A group of bharals. They are good at climbing cliffs. (Photo by Lang Wenrui for chinadaily.com.cn)
The global wildlife population dropped 60 percent between 1970 and 2014 due to human activities, according to a report published by World Wildlife Fund (WWF) Tuesday.
The declines are especially pronounced in the tropics, with South and Central America suffering an 89 percent loss compared with 1970, said the "Living Planet Report."
The dominant causes of current biodiversity decline are overexploitation, such as overfishing, and agricultural activity.
According to the report, only a quarter of land on Earth is substantively free from the impacts of human activities.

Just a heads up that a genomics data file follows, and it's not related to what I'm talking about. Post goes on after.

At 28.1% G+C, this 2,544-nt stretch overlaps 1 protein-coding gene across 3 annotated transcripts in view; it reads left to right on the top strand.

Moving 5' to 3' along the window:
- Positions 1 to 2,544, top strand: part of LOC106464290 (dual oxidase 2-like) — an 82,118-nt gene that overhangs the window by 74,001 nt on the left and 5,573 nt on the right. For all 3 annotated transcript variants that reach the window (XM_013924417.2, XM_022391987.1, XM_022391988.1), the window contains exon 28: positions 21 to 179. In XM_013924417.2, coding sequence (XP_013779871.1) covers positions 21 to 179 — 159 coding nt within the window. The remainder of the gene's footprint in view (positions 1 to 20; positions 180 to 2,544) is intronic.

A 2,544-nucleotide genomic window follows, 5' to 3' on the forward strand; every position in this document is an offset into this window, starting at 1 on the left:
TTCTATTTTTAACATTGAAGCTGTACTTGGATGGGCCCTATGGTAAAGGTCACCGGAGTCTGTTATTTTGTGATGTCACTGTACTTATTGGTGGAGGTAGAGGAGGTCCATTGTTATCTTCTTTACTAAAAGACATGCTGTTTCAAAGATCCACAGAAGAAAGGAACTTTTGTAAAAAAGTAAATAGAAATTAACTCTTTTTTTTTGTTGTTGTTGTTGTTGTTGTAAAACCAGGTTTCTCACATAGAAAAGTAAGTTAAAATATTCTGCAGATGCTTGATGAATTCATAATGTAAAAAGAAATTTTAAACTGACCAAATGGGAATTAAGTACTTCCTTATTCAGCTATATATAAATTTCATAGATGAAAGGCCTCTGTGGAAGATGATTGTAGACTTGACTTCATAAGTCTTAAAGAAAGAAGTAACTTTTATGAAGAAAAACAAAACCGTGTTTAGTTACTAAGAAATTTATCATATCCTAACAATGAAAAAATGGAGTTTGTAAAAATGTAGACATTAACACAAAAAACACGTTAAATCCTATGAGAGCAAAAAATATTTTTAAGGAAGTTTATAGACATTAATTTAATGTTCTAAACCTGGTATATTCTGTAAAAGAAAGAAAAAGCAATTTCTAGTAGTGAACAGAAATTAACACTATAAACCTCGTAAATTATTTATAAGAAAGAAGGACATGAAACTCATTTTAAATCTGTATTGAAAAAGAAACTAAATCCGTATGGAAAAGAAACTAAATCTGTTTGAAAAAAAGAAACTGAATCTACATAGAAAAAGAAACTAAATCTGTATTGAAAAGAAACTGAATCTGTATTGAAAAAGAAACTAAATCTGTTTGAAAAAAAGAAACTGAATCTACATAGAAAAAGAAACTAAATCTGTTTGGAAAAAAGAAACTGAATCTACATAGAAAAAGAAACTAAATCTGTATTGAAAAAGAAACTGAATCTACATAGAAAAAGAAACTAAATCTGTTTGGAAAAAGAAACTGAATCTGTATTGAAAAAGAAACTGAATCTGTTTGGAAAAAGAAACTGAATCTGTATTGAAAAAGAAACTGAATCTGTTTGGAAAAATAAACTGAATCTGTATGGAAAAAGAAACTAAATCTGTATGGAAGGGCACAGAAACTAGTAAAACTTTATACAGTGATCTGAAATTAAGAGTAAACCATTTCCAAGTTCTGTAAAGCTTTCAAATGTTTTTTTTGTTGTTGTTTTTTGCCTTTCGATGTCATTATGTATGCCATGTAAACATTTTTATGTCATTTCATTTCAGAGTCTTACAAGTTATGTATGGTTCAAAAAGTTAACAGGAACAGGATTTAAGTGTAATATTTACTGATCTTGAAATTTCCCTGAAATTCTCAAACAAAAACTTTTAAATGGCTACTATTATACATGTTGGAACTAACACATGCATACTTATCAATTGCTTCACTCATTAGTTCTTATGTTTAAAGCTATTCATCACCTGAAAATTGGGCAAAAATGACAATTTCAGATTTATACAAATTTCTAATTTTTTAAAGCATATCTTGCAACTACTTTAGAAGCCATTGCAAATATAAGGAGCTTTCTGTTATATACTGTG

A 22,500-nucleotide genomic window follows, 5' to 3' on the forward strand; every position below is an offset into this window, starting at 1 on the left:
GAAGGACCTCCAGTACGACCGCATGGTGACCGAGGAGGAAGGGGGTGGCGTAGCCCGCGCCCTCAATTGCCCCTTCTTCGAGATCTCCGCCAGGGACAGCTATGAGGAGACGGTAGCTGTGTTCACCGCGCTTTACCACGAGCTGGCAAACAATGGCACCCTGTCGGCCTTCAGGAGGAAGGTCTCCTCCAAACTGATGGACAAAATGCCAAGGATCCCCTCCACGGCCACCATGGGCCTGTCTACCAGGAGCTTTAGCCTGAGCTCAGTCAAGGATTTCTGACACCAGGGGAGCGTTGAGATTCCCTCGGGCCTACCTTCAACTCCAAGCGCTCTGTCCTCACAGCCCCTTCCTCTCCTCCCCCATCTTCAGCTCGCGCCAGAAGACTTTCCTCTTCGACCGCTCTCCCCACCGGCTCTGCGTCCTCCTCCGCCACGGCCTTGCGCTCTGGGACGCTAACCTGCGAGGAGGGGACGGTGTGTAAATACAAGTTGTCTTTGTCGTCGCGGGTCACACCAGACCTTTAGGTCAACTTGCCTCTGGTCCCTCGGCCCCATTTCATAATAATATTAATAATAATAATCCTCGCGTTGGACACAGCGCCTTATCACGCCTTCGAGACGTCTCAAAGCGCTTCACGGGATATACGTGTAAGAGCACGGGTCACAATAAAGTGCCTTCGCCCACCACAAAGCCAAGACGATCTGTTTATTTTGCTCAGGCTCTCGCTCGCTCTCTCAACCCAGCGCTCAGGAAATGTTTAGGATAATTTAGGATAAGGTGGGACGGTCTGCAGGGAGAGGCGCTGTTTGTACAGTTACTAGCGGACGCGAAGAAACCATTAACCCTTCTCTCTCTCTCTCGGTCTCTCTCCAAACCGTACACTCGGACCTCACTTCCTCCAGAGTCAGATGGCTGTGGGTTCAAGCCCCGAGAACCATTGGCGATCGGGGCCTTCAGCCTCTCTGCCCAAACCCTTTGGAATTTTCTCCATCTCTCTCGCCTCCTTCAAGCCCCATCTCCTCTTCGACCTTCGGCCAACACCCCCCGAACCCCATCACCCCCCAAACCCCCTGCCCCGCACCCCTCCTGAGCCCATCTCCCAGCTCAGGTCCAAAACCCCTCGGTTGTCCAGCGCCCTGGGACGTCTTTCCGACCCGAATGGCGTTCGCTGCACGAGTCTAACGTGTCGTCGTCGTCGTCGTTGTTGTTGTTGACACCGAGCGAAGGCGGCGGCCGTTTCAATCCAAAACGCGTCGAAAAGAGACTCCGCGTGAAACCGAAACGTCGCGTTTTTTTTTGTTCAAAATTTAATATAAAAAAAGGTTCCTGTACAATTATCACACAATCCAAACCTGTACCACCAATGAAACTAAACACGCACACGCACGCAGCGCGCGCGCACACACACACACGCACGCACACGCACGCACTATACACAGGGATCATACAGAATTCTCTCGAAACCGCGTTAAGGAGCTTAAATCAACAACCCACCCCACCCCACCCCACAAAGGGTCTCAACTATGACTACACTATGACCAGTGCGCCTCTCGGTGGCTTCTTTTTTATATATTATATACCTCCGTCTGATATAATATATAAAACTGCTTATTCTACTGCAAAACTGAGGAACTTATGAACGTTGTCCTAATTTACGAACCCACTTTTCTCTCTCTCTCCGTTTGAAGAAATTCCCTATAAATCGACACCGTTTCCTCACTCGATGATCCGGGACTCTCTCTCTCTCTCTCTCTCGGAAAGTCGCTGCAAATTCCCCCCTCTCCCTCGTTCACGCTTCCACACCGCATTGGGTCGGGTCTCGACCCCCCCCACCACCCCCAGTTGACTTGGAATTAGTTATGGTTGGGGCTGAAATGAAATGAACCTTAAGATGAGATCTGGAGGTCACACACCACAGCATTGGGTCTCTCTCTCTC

Marine and freshwater ecosystems are also facing huge pressures. Almost 6 billion tonnes of fish and invertebrates have been taken from the world's oceans since 1950s, while freshwater species numbers have also declined 83 percent since 1970.
The report warned that losing those wild animals could pose great risks for human beings, as our food, health and security all rely on natural resources.
Human's survival depends on our natural systems, said the report, which called for "a new global deal for nature and people" to bend the curve of biodiversity loss.